Whether you’re a regular gamer looking for a new challenge, or are just in search of a new twist on your usual Friday drinks, it’s time to roll the dice and try somewhere new.
While the way we play games might have changed, those rainy evenings are still likely to be a feature. It’s no secret that Ireland is not blessed with the best weather, so it’s always worth having a few plans that will keep you snug indoors. Getting together with friends over a few games is more engaging than squinting at a grainy pub TV and more sociable than shouting at each other in a noisy club. As if you needed any more reasons to win you over, there’s also the fact that playing board games is almost always free.
From quiet venues where you can challenge fellow fans, through to bustling hipster bars, there’s a place to suit every type of board game and every player. For those who take their gaming seriously, The Clockwork Door is a good place to start. This a relatively new addition to Dublin’s Temple Bar area and a welcome alternative to pubs and restaurants. The Clockwork Door calls itself a ‘time house’, which means it charges a few cents for each minute that you stay. However, in return, the venue provides a variety of board games, and offers free tea, coffee, biscuits and popcorn.
If, come closing time, you want to continue playing at home, stock up at Games Workshop and Gamers World, which are both within a short walk of The Clockwork Door. While you’re in there, have a chat with the staff to find out about any specific board game groups you might be interested in. You’ll also find weekly board game sessions advertised on Meetup.com and the Dublin Event Guide. All sessions are open to anyone and everyone, and are a great way to get to know new people.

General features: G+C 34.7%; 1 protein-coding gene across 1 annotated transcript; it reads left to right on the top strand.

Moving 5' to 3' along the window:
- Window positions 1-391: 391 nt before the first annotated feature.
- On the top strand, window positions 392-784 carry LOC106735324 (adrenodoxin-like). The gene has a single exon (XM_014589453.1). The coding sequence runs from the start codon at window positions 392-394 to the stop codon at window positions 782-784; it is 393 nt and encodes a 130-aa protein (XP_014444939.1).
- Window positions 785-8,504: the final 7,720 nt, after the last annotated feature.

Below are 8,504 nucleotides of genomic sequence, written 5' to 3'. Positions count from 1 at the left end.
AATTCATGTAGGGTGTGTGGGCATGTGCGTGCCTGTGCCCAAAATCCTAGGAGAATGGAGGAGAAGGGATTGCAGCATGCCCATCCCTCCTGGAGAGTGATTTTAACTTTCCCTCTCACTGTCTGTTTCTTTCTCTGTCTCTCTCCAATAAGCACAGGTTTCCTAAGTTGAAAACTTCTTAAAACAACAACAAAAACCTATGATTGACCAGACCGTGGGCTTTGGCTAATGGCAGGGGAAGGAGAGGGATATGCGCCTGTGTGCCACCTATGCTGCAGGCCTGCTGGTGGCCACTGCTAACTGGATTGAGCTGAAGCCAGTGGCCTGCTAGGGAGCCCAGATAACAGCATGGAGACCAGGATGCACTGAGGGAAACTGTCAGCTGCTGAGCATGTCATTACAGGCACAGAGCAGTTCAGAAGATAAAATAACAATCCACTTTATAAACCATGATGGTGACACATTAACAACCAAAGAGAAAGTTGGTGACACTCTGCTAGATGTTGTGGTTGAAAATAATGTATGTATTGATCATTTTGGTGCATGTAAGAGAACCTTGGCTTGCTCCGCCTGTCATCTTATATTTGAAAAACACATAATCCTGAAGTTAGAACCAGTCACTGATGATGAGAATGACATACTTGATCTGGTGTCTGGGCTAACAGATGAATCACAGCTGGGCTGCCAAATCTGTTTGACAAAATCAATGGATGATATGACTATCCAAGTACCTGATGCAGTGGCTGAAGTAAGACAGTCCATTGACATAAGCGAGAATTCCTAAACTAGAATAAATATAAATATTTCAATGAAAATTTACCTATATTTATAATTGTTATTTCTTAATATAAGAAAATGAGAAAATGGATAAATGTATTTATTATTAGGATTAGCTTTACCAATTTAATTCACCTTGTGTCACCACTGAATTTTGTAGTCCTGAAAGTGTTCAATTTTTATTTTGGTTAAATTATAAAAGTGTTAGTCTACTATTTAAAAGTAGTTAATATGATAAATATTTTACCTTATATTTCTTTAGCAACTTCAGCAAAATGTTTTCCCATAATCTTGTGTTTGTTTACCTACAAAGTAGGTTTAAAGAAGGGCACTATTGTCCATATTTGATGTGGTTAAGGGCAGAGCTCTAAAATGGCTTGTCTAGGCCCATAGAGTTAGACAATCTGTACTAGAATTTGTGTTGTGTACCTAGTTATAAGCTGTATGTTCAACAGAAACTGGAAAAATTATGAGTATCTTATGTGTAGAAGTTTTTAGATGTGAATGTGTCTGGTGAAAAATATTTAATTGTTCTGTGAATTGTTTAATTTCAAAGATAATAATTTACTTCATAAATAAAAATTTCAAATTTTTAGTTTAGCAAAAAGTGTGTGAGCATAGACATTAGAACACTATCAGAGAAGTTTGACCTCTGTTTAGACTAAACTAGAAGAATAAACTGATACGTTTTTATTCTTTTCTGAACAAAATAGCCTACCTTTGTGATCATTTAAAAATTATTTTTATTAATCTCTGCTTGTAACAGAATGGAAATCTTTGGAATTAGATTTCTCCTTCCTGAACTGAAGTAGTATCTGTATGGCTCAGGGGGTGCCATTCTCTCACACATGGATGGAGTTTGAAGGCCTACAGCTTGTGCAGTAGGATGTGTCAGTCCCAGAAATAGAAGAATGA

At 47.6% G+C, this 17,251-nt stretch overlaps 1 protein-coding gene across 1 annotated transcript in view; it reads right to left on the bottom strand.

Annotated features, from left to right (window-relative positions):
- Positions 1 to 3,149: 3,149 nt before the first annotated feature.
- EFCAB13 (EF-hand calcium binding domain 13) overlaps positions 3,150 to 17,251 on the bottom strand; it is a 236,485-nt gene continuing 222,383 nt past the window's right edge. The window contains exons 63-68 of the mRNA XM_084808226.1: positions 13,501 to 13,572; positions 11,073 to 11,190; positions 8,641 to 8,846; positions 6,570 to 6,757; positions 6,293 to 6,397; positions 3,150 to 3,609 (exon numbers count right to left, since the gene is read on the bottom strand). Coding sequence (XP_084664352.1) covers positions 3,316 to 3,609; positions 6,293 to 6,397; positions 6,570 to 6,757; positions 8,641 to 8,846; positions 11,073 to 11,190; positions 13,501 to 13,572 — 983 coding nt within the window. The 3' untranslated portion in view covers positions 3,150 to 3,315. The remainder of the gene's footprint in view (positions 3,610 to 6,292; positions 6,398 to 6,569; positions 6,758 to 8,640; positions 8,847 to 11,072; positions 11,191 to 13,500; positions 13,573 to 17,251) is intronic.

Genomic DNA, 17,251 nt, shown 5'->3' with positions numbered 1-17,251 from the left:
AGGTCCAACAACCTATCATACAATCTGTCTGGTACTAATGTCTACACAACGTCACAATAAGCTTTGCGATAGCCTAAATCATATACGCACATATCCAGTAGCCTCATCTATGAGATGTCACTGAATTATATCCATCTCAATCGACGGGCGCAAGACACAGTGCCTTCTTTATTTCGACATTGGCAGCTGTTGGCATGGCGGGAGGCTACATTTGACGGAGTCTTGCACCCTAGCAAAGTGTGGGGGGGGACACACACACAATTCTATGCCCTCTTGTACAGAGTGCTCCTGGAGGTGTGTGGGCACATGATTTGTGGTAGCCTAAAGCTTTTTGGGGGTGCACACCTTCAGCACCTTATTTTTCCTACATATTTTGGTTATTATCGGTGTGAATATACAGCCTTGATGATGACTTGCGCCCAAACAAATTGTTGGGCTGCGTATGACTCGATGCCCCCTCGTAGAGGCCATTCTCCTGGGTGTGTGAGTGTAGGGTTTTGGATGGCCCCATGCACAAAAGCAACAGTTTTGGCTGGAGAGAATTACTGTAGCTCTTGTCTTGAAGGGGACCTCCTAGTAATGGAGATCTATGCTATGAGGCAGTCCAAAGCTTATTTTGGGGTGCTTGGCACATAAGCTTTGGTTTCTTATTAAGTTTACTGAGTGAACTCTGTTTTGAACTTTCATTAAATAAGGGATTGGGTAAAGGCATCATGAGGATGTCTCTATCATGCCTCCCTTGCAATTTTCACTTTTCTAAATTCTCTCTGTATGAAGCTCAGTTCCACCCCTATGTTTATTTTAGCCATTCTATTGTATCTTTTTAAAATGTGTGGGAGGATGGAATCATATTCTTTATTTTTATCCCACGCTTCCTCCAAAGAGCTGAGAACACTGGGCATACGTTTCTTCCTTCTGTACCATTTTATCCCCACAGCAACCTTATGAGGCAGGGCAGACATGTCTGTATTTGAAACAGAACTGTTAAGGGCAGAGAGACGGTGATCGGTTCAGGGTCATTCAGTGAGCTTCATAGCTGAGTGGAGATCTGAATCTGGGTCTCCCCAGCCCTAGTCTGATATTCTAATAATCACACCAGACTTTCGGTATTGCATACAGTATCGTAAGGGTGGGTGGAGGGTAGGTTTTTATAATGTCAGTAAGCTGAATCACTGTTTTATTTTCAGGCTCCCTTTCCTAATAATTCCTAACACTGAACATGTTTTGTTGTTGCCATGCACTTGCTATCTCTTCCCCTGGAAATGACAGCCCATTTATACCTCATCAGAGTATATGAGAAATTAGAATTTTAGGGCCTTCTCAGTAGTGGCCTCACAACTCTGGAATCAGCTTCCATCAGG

As the evening draws on, move on to one of the many other pubs now offering board games. At the top of the list has to be The Square Ball, where alongside rotisserie chicken and craft beers, they boast a ping-pong table, dart board, Nintendo 64 and a list of board games you can’t help but be impressed by. Seem too good to be true? Well, although basic games like chess and Monopoly are free to play, getting your hands on that full selection of premium games requires an €8 (£7) fee and a deposit. A small price to pay for an evening jam-packed with fun.
For an even more relaxed approach to gaming, pick from the selection by the bar in The Back Page or try one of the more eccentric venues that have fairly battered but serviceable selections. Sitting right in the centre of town, Cassidy’s is packed with sofas and armchairs as well as lots of other people, so claim a corner downstairs for a rowdy game of Jenga. In The Bernard Shaw, there is, unbelievably, a double-decker bus parked in the beer garden where you can eat freshly made pizzas while you relive childhood classics like Scrabble.
It’s no wonder that board games have started appearing in venues all over Dublin – whether you’re challenging your friends or challenging people you’ve only just met, it almost always ends up being more fun than you expected. One last tip, though: don’t leave your drink on the table when you’re playing Jenga. Just trust me on that.